By David Mojowkn
Chicago’s shiny center of condos and clubs. But it wasn’t long ago that the world of old-time ethnic daytime drunks collided with tattoo-covered, graphic-novel-reading artists and students, turning West Ukrainian Village into a cheap drinkers’ paradise. Such was the case in early January 2002. The obligatory Christmas events were over, and the snow was falling at an inch per hour. Why not stop for a beer until it slowed down? Tuman’s Alcohol Abuse Center, at 2159 West Chicago, was our spot. But it did not open until 2pm. It was 10:30 in the morning.
A half block east we saw the hand-painted sign that read “Pop’s Tavern.” Water-damaged walls and falling plaster did not hide the red, white and black electrical wires dangling from naked fixtures like candy canes. Instead of old couches in the back, there was an assortment of lawn chairs and outdoor tables.
The bartender/owner greeted us in a thick Southern accent. He rubbed his eyes as he served us.
“How’s it goin’?” we asked.
“Not good,” he answered. “Friend of mine died last night.” He stroked his ZZ Top beard.
“His name was Eddie Shaver. The son of a country singer, but you wouldn’t know him. Flying down South for the funeral tomorrow.”
“My god,” I exclaimed. “That’s Billy Joe Shaver’s son.”
Shaver’s songs have been recorded by Bob Dylan, Johnny Cash, Willie Nelson, Waylon Jennings and Elvis, to name a few. His son Eddie died on December 31, 2001. “You know Billy Joe Shaver?”
The bartender came alive. “Known him since we were kids.”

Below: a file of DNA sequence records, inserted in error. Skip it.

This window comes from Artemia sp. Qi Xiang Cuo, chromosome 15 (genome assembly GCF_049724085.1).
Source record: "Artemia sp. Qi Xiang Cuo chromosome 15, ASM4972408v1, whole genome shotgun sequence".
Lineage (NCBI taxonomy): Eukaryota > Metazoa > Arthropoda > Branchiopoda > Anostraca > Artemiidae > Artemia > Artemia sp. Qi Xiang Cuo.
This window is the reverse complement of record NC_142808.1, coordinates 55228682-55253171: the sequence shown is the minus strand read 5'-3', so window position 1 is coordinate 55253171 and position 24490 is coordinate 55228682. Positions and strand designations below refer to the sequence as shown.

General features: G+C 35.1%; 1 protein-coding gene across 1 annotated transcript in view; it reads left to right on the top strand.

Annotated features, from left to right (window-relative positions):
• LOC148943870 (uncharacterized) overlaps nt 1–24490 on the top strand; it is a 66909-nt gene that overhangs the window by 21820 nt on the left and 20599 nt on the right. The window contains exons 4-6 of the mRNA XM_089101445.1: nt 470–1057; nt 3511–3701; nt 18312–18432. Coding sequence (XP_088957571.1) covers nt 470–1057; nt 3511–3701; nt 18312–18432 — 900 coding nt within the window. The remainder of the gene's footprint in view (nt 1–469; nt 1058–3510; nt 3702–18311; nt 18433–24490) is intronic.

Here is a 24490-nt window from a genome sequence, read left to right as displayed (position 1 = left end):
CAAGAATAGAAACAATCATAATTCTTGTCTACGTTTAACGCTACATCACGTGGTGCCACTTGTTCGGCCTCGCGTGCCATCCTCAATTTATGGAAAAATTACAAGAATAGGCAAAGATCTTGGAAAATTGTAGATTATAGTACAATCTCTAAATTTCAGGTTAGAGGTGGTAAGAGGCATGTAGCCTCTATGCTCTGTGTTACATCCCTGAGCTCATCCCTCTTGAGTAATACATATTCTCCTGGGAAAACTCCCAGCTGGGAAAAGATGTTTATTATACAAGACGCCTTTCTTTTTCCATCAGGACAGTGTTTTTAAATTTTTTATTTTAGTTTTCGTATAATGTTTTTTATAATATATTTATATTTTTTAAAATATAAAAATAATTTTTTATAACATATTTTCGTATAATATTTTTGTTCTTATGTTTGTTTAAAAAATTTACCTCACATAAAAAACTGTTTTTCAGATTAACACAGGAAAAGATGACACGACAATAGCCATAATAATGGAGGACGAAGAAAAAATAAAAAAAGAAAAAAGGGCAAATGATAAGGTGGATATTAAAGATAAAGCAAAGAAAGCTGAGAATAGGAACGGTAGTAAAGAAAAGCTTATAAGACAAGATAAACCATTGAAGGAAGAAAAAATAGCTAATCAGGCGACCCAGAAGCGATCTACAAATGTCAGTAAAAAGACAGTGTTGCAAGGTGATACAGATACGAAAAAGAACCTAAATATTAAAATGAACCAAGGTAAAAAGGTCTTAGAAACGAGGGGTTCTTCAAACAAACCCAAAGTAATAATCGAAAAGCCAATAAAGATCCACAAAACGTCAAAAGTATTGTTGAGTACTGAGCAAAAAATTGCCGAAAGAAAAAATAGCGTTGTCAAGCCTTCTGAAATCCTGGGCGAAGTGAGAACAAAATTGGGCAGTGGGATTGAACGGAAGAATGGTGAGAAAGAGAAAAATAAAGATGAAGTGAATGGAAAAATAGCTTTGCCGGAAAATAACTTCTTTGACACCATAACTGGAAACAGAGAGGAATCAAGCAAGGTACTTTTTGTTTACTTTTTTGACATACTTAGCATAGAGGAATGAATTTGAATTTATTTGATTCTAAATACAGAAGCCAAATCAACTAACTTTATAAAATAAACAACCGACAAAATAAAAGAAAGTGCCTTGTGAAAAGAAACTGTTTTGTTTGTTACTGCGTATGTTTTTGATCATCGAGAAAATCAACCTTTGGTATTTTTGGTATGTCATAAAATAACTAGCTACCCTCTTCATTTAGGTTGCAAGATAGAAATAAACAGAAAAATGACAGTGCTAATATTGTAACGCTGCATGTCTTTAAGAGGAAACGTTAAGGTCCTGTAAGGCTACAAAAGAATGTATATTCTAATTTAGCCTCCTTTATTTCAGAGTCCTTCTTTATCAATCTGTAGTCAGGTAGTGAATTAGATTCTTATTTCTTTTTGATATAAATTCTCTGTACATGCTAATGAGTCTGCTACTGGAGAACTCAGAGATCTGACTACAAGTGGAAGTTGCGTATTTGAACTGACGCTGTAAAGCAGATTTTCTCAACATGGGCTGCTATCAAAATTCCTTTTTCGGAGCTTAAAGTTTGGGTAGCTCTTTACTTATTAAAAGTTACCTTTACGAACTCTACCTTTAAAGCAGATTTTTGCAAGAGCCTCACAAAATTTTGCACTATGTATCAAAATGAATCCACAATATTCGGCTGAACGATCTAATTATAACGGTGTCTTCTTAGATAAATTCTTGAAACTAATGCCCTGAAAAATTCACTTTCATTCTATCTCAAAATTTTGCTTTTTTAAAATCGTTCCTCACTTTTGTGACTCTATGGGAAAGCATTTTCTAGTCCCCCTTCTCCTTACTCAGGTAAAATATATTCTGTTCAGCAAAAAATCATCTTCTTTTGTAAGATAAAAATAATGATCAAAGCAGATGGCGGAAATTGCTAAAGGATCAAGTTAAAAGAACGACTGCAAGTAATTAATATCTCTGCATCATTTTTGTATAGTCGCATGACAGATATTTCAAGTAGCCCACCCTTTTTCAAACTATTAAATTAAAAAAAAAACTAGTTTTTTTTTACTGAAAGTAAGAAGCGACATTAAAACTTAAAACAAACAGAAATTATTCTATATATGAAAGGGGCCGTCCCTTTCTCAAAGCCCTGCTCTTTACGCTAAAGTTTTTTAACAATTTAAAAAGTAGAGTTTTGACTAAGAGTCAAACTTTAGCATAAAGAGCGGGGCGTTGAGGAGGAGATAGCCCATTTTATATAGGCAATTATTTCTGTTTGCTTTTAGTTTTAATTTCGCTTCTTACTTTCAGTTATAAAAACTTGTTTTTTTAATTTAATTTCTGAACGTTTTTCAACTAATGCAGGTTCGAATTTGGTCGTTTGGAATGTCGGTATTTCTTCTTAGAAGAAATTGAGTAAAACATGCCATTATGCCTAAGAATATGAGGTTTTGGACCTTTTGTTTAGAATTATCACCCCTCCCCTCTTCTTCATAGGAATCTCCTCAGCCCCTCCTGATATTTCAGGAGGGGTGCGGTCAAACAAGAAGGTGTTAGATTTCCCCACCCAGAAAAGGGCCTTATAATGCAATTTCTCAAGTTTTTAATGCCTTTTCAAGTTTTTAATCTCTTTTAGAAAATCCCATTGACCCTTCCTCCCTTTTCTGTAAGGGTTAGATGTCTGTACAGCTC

He produced a bottle of Maker’s Mark Whiskey and put it on the bar. “Boys, let’s drink to Eddie Shaver.”
The whiskey flowed for over two hours while the snow covered the city like a blanket of white crushed ice. Sometimes we paid, sometimes we didn’t. He didn’t seem to care. “Place was condemned by the city. Closing any day now.”
Peering out the window, we saw a black limousine pull up in front. The men dressed in topcoats and women in gowns stepped out into the street. A chauffer, dressed in a grey uniform, opened the door. In his best “Pardon me, do you have any Grey Poupon?” voice he inquired, “Is this Pop’s for Champagne?” referring to the bistro formerly at 2934 North Sheffield (now at 601 North State) which serves champagne at prices as high as $450 a bottle.
The bartender laughed. “This is Pop’s. It sure as hell ain’t Pop’s for Champagne!”
Stumbling down the street we headed into another West Village bar. We were greeted at the door by a man of about 55 with long, Buffalo Bill-style hair wearing an old CTA bus-driver’s hat with a dime-store badge in the middle. He had another silver plastic badge on his shirt and wore a thick belt with a nightstick hanging from a holster.
“You boys have ID?” he asked.
After we produced our licenses he waved us in.
“That’s the sheriff,” a West Village regular replied. “He comes around all the bars here. Don’t know how he got that way but he’s harmless.”
The snow and the beer continued. The “sheriff” sat at a table by the door drinking soda pop, checking all the male customers. When a female walked in, he simply tipped the bill of his CTA cowboy hat and drawled out “ma’am.”
I put Bob Dylan’s “Rainy Day Woman #9,” on the CD box. Suddenly, the sheriff got up and started dancing and yelling out–“Everybody must get stoned.”
The regulars at the bar were amazed he was acting this way. Then the sheriff suddenly yelled out. “I haven’t heard this song in thirty years. The last time I heard it, I was taking hits of acid!”
The day ended at Tuman’s. Walking in, we were greeted by a collie. Tuman’s was always filled with dogs. Sometimes I wondered if people simply left them there before they went to work, knowing that they would be petted and fed Slim Jims all day. Tuman’s was known for their Guinness Specials. We had a few to chase down the Maker’s Mark, Old Milwaukee and whatever else we had consumed during nearly eight hours of drinking. It had finally stopped snowing, but by then it didn’t really matter.